I’ve spent most of today trying to deal with the painful remembrance of last night’s announcement of the middling Crash as Best Picture, alternating between a desire to take the matter head-on and denounce this abominable choice and a desire to forget that it ever happened and stop caring about the Oscars (I have, after all, been dreadfully disappointed three years in a row now).
And while it’s true that the Oscars don’t mean much in the long run, and the Academy rarely honors one of the years best movies, I can’t help but wish that the Academy would get it right for once. I suppose it’s time to give up that hope.
More important to me is the dialog which accompanies the Oscars, at least in the community of critics and moviegoers to whom the Academy Awards are a chance to analyze the year’s films, decide which ones were better than others and why. I can’t go on in life without believing that art criticism is vital to the social and cultural life of a people and a language; film critics especially commit their lives (always with the hope that it will make a difference to someone) to responding to one of American culture’s greatest, most popular, and most enduring art forms. Imagining life in modern America without movies is impossible; movies shape our lives in more ways than we imagine–and that’s not necessarily a bad thing. And while big budget Hollywood films seem to get worse with the passing of time, we forget how many truly excellent films are produced each year. So many directors and actors are making art of the highest quality, so I can’t help but find it frustrating when this fact is not fully recognized by the institutions who were created to make such decisions.
At least the critics as a group don’t usually disappoint. For every institutionalized windbag, there’s two or three critics who know what they like, why they like it, and how to explain it with clarity and vigor. Last year in Slate, a handful of such critics exchanged a round of emails about 2005’s offerings. In an email, critic Scott Foundas explained his distaste for Crash; since I’m coming up empty today, I’ll post a lengthy bit:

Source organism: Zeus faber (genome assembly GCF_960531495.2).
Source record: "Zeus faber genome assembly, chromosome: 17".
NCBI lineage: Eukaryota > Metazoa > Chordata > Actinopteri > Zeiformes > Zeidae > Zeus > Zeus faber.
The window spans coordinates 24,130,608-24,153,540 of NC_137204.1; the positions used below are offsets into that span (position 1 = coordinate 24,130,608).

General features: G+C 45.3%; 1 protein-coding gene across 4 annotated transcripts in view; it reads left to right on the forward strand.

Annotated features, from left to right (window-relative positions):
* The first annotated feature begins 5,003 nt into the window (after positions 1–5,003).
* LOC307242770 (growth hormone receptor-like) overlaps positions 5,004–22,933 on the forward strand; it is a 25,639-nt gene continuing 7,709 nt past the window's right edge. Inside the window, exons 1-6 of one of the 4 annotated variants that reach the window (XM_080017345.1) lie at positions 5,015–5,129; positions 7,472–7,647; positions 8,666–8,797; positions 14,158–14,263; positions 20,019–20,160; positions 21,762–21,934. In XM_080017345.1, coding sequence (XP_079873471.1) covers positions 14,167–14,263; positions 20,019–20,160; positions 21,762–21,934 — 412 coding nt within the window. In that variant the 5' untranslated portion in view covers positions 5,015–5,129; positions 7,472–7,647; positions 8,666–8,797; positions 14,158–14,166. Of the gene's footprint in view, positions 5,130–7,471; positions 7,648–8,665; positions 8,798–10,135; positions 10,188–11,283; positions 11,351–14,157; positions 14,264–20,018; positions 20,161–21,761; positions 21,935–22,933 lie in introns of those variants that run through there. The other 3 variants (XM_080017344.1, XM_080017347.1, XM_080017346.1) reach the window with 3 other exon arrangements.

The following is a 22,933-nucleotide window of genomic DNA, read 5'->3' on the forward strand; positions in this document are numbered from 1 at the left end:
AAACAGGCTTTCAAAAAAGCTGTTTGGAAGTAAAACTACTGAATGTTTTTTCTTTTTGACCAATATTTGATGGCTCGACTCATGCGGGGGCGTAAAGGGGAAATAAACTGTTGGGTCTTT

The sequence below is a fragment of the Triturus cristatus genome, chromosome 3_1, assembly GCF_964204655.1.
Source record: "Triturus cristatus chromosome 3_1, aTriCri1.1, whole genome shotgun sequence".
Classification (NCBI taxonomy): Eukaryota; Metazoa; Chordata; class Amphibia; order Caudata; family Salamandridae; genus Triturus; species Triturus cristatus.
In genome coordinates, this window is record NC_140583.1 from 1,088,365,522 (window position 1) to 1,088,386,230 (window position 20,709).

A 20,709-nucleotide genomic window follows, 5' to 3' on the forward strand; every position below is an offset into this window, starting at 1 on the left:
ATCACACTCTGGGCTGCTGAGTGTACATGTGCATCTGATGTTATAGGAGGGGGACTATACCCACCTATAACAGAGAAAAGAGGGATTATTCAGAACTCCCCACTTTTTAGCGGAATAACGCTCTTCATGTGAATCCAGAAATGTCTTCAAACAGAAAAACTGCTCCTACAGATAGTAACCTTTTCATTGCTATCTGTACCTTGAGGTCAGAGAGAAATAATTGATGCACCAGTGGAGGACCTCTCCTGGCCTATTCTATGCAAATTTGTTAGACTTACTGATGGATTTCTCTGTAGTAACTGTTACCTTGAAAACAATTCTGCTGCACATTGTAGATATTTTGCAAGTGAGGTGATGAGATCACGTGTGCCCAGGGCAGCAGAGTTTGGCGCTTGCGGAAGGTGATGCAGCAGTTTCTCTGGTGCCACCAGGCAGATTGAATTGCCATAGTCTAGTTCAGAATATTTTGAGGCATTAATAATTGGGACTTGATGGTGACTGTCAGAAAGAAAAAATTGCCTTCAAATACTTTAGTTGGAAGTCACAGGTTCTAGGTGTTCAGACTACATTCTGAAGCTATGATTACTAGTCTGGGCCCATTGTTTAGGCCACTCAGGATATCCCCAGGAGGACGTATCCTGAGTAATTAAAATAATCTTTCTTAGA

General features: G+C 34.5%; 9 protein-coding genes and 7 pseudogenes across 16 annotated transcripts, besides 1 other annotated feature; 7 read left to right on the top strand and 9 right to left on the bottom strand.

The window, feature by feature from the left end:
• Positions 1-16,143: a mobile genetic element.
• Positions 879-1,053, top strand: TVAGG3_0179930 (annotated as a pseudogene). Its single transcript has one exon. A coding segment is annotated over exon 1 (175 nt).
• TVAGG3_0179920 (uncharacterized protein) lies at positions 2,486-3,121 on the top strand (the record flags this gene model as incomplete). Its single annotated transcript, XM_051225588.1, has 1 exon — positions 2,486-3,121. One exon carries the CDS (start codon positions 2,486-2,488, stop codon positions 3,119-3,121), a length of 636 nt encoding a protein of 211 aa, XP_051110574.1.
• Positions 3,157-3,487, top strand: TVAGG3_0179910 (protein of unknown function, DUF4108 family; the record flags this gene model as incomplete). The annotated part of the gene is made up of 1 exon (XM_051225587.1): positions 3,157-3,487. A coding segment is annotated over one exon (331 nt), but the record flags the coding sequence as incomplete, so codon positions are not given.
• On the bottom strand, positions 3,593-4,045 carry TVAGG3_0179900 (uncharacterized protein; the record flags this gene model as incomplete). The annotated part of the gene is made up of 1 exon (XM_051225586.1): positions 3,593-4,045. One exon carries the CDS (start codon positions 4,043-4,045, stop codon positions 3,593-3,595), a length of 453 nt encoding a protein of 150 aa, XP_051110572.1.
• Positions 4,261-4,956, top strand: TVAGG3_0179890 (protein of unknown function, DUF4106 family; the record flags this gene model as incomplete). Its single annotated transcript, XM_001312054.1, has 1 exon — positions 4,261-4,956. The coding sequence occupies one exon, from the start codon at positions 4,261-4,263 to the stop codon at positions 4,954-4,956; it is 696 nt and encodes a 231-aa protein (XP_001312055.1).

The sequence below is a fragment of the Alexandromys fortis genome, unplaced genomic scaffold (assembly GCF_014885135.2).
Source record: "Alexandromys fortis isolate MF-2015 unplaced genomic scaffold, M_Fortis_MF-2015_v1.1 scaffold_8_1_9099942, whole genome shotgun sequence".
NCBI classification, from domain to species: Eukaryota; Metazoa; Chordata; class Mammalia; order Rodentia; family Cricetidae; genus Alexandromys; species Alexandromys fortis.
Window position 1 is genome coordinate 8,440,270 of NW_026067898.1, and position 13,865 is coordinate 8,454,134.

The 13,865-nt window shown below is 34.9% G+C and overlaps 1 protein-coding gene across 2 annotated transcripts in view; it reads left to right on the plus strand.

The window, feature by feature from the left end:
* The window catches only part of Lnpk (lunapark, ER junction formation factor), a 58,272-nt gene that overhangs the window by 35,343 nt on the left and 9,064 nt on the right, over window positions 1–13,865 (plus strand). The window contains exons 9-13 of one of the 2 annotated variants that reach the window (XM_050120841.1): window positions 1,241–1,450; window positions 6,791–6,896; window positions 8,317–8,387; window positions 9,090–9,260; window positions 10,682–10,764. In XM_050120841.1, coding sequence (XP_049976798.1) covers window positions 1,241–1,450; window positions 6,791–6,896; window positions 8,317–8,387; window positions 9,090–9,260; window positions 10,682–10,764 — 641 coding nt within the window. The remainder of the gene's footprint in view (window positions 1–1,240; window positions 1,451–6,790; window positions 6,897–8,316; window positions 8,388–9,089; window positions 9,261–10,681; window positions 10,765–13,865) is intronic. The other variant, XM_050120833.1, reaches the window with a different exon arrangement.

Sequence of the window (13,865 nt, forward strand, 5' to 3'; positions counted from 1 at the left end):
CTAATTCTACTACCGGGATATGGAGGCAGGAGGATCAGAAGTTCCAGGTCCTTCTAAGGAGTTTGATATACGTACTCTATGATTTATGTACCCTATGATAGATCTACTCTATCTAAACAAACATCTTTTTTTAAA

David [Edelstein] opened the floor to suggestions of the year’s worst movies, and Crash is certainly a good starting point for me. Admittedly, Paul Haggis’ directorial debut wasn’t one of those so-bad-it’s-mesmerizing debacles, like Town & Country or The Bonfire of the Vanities, that Tony so lovingly remembered a few weeks back in the Times—if it had been, it wouldn’t have made my blood boil nearly as much. No, Crash is an Important Film About the Times in Which We Live, which is another way of saying that it’s one of those self-congratulatory liberal jerk-off movies that rolls around every once in a while to remind us of how white people suffer too, how nobody is without his prejudices, and how, when the going gets tough, even the white supremacist cop who gets his kicks from sexually harassing innocent black motorists is capable of rising to the occasion. How touching. Haggis is trafficking in much the same territory here as Michael Haneke is in Caché, only he lacks the guts to pull out his paring knife and fillet his bourgeois characters with the mercilessness they deserve. (Instead, when Sandra Bullock’s pampered Brentwood housewife accuses a Mexican-American locksmith of copying her keys for illicit purposes, Haggis doesn’t condemn her reprehensible behavior so much as he sympathizes with it.) People who say that Crash is an insightful portrait of life in Los Angeles clearly don’t live in the same town I do. Watching it, I wondered if Haggis hadn’t sat down with a copy of Thom Andersen’s brilliant essay film Los Angeles Plays Itself and deliberately written a script that reinforces every bogus assumption about life in the city—from the thesis that the only way people in L.A. connect with one another is by getting into car crashes to the depiction of the untold dangers of driving south of the 10 Freeway—that Andersen so skillfully shoots down. And in a year that brought many (and in some cases justified) accusations of racial insensitivity against movies from King Kong to Memoirs of a Geisha, it was Crash that gave us Larenz Tate and Ludacris as carjackers who view their actions as a form of civilized protest, and Terrence Howard as creepy embodiment of emasculated African-American yuppiedom. Not since Spanglish—which, alas, wasn’t that long ago—has a movie been so chock-a-block with risible minority caricatures or done such a handy job of sanctioning the very stereotypes it ostensibly debunks. Welcome to the best movie of the year for people who like to say, “A lot of my best friends are black.”
With this, I’ll hope to put the memory of last night behind me, and try not to get so excited about the Academy Awards from now on.
Then again, there’s always next year…..